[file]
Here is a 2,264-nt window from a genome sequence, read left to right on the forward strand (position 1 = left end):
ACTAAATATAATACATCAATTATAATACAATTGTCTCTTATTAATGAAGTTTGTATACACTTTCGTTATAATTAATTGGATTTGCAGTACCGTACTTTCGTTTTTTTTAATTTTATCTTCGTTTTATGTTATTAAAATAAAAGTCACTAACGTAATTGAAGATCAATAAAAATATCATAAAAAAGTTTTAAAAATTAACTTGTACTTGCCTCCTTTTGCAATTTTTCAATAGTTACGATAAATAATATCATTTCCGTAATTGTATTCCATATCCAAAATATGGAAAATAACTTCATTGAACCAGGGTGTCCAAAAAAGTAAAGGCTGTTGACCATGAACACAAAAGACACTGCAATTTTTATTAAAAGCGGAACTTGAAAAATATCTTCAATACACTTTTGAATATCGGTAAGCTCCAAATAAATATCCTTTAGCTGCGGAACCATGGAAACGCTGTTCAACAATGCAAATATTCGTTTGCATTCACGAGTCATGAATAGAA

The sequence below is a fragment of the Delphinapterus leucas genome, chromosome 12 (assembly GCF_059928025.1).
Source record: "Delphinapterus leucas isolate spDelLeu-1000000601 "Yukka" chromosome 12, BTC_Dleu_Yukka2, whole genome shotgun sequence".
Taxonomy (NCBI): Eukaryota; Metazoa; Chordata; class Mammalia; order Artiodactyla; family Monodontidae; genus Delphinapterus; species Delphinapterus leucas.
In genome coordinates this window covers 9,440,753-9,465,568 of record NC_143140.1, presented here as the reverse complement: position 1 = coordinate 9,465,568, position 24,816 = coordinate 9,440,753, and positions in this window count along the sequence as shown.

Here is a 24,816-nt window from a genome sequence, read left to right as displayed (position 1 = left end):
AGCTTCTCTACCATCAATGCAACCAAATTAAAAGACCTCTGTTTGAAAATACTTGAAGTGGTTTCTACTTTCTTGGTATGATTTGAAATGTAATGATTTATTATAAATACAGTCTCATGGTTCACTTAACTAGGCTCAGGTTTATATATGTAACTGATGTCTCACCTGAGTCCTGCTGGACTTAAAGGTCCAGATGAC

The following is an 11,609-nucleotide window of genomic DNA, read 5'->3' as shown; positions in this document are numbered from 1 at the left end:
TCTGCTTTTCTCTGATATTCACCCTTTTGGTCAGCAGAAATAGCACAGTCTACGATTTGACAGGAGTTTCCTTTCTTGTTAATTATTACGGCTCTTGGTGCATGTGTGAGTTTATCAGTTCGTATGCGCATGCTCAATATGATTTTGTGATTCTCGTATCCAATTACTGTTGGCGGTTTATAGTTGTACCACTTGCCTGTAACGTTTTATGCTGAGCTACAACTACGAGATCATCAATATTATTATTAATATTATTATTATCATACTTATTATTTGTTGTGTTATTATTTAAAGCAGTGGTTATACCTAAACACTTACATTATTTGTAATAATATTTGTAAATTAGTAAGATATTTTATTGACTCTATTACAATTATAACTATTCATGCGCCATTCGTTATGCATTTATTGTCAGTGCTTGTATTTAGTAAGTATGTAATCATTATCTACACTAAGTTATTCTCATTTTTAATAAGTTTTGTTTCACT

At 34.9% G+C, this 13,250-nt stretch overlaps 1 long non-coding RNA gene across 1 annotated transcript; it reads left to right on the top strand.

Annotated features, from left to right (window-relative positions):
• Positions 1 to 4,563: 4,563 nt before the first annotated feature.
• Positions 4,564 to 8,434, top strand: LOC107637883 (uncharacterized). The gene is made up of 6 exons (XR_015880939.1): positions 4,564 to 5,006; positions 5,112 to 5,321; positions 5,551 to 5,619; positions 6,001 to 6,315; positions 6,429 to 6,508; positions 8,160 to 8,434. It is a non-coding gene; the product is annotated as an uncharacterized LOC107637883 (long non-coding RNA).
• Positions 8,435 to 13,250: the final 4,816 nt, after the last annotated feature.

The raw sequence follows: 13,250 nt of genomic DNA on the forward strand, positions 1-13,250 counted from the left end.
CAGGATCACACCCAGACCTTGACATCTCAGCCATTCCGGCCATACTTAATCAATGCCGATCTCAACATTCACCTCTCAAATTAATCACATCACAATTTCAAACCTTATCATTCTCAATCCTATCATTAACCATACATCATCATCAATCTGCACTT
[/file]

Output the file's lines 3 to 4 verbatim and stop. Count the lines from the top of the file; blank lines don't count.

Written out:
The sequence below is a fragment of the Delphinapterus leucas genome, chromosome 12 (assembly GCF_059928025.1).
Source record: "Delphinapterus leucas isolate spDelLeu-1000000601 "Yukka" chromosome 12, BTC_Dleu_Yukka2, whole genome shotgun sequence".